US peace envoy Zalmay Khalilzad returns to Doha as Taliban continue attacks
Militants attacked another provincial capital on Friday, a day after deadly car bombing in Kabul
The Taliban attacked a third provincial capital in Afghanistan in less than a week on Friday, killing at least two civilians, as the US peace envoy returned to Qatar for unscheduled talks on a US-Taliban deal that he had described as complete just days earlier.
Farah provincial governor Mohammad Shoaib Sabet said another 15 people were wounded in the latest attack, citing local hospitals, and that air strikes had been carried out against the militants. Small clashes continued in the city, he said.
This week's spike in violence, including two Taliban car bombings in the capital, Kabul, came after US envoy Zalmay Khalilzad said that he and the insurgents had reached a deal "in principle" that would begin a US troop pullout in exchange for Taliban counterterror guarantees.
Mr Khalilzad abruptly returned to Qatar, where the Taliban have a political office, from Kabul for more talks on Thursday evening, even though earlier in the week he said the deal only needed President Donald Trump's approval to be final.
Objections to the agreement raised by the Afghan government and several former US ambassadors to Afghanistan, and the death of a US service member in the latest Kabul bombing on Thursday, have increased pressure on Mr Khalilzad in recent days.
Afghan President Ashraf Ghani had planned to travel to Washington on Saturday for talks with Mr Trump but decided to postpone the visit, sources told Afghanistan's TOLOnews channel.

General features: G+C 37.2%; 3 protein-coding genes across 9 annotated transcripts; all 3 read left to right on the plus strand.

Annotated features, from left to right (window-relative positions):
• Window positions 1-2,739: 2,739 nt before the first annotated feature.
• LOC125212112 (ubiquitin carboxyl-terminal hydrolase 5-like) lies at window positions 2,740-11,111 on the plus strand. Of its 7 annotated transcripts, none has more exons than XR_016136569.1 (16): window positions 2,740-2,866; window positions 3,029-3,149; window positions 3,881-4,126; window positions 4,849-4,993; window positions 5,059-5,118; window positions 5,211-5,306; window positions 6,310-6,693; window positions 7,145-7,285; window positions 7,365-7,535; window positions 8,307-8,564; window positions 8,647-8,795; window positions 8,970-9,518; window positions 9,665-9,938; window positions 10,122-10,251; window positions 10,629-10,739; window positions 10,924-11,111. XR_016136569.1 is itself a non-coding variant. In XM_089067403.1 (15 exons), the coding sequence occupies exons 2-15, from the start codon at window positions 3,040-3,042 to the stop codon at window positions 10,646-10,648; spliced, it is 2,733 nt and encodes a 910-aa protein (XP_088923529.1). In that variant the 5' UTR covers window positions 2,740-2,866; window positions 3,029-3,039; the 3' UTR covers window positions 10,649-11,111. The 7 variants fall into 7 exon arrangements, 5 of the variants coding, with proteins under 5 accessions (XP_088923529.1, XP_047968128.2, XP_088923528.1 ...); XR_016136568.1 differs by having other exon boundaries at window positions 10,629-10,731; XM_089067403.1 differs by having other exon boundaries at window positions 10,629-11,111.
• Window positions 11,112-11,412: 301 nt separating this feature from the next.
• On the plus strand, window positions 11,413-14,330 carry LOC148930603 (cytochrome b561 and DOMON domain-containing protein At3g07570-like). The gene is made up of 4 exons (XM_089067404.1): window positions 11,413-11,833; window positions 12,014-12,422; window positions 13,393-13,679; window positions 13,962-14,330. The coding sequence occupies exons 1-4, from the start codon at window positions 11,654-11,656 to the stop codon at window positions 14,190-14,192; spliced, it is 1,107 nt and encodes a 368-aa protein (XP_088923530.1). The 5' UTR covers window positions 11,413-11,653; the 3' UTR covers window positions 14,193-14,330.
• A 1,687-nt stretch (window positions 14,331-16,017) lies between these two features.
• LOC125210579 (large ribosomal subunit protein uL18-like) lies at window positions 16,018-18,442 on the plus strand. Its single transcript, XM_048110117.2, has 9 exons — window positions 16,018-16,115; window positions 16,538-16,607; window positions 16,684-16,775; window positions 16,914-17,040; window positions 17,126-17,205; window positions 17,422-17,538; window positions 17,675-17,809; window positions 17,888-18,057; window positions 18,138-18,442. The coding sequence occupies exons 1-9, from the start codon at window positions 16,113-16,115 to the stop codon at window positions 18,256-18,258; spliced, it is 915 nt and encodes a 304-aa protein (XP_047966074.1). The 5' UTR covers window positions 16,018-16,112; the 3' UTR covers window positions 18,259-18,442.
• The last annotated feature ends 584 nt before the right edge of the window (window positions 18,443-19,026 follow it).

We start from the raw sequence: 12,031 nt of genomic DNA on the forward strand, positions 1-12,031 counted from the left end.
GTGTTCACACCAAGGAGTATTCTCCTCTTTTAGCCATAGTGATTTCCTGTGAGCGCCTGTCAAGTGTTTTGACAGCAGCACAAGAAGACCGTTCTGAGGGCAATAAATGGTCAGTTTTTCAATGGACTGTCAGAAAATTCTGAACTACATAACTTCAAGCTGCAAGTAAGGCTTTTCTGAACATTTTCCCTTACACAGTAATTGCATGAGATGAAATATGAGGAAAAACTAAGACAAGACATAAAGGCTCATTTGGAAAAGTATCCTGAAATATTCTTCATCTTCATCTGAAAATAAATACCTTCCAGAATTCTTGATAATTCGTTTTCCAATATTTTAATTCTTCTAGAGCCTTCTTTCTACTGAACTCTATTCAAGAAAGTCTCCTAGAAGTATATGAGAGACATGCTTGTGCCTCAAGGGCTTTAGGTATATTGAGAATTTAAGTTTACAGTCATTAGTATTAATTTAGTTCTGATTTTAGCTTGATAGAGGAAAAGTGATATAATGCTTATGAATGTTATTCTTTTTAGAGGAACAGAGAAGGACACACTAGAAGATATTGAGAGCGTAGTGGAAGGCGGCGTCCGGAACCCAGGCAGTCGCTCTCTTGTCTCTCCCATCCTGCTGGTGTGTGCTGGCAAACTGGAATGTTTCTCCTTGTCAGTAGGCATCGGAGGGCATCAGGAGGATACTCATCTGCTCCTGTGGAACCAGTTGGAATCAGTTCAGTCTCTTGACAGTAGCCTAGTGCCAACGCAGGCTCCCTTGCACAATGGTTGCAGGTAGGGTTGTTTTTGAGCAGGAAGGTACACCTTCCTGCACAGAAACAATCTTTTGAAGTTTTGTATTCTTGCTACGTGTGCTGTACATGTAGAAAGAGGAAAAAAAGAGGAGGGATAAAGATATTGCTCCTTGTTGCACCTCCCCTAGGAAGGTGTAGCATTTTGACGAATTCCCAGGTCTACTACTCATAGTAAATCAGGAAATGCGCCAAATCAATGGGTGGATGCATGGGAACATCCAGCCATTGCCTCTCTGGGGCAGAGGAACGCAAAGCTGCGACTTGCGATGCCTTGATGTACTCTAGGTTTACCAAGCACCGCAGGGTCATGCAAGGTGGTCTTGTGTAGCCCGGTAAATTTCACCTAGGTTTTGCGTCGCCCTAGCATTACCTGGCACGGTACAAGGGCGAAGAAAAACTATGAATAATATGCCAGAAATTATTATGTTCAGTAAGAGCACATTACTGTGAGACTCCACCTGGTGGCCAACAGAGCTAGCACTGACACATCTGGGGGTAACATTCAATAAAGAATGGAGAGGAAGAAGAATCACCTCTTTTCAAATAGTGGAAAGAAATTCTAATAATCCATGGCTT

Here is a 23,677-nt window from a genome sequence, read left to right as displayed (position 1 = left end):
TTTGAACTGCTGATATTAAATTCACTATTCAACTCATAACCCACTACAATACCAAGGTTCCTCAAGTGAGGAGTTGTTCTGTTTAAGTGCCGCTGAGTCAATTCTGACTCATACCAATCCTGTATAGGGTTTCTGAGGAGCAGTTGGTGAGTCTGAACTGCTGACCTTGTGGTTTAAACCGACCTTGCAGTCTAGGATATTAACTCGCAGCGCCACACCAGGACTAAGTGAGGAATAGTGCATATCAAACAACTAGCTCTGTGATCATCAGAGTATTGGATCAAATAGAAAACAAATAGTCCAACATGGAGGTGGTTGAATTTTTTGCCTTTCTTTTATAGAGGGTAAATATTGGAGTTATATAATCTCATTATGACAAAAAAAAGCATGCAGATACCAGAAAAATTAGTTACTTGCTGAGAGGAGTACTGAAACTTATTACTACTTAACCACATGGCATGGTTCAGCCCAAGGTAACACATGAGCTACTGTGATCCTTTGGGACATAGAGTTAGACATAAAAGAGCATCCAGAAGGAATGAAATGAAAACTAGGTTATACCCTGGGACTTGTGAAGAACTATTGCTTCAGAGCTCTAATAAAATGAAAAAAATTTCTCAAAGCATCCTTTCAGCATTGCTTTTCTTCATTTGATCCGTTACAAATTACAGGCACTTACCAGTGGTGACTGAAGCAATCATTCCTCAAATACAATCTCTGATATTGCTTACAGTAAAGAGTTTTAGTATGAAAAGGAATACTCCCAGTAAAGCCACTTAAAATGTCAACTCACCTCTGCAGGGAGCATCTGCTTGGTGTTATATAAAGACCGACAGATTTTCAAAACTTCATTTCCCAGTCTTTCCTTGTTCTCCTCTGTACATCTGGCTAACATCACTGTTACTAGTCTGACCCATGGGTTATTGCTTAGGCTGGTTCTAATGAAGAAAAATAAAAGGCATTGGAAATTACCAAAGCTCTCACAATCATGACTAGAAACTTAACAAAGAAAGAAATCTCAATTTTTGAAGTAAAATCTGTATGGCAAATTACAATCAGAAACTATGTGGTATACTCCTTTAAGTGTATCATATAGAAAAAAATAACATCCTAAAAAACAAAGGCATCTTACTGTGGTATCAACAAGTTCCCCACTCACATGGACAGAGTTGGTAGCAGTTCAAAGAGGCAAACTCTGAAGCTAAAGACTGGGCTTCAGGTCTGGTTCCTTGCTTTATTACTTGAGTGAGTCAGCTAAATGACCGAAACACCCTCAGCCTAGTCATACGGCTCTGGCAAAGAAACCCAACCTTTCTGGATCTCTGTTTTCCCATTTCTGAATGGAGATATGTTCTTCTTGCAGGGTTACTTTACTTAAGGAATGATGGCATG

"Peace with a group that is still killing innocent people is meaningless," Mr Ghani said after the bomb attack on Thursday.
The US House Foreign Affairs Committee chairman Eliot Engel has demanded that Mr Khalilzad testify before the panel about the peace negotiations, saying, "I do not consider your testimony at this hearing optional."
The Taliban have explained their surge in deadly attacks – including on the capitals of northern Kunduz and Baghlan provinces last weekend – as necessary to give them a stronger negotiating position in talks with the US, a stance that has appalled Afghans and others as scores of civilians are killed.
One Farah resident, Shams Noorzai, said the Taliban seized an army recruitment centre close to the city's main police headquarters and set it on fire on Friday. All shops had closed, he said, and some people were trying to flee. It was at least the third time the Taliban have attacked the city, the capital of Farah province, in the past four years.
The governor later said security forces had retaken the recruitment centre.
Fighting resumed in at least one part of Kunduz city and two outlying districts on Friday, with some residents trying to flee again, provincial council head Mohammad Yousuf Ayubi said.
Few details have emerged from the nine rounds of US-Taliban talks over nearly a year. Mr Khalilzad has said the first 5,000 US troops would withdraw from five bases in Afghanistan within 135 days of a final deal. Between 14,000 and 13,000 troops are currently in the country.
However, the Taliban want all of the approximately 20,000 US and Nato troops out of Afghanistan as soon as possible.
The US for its part seeks Taliban guarantees that they will not allow Afghanistan to become a haven from which extremist groups such as Al Qaeda and the local affiliate of ISIS can launch global attacks.
Updated: September 6, 2019 01:58 PM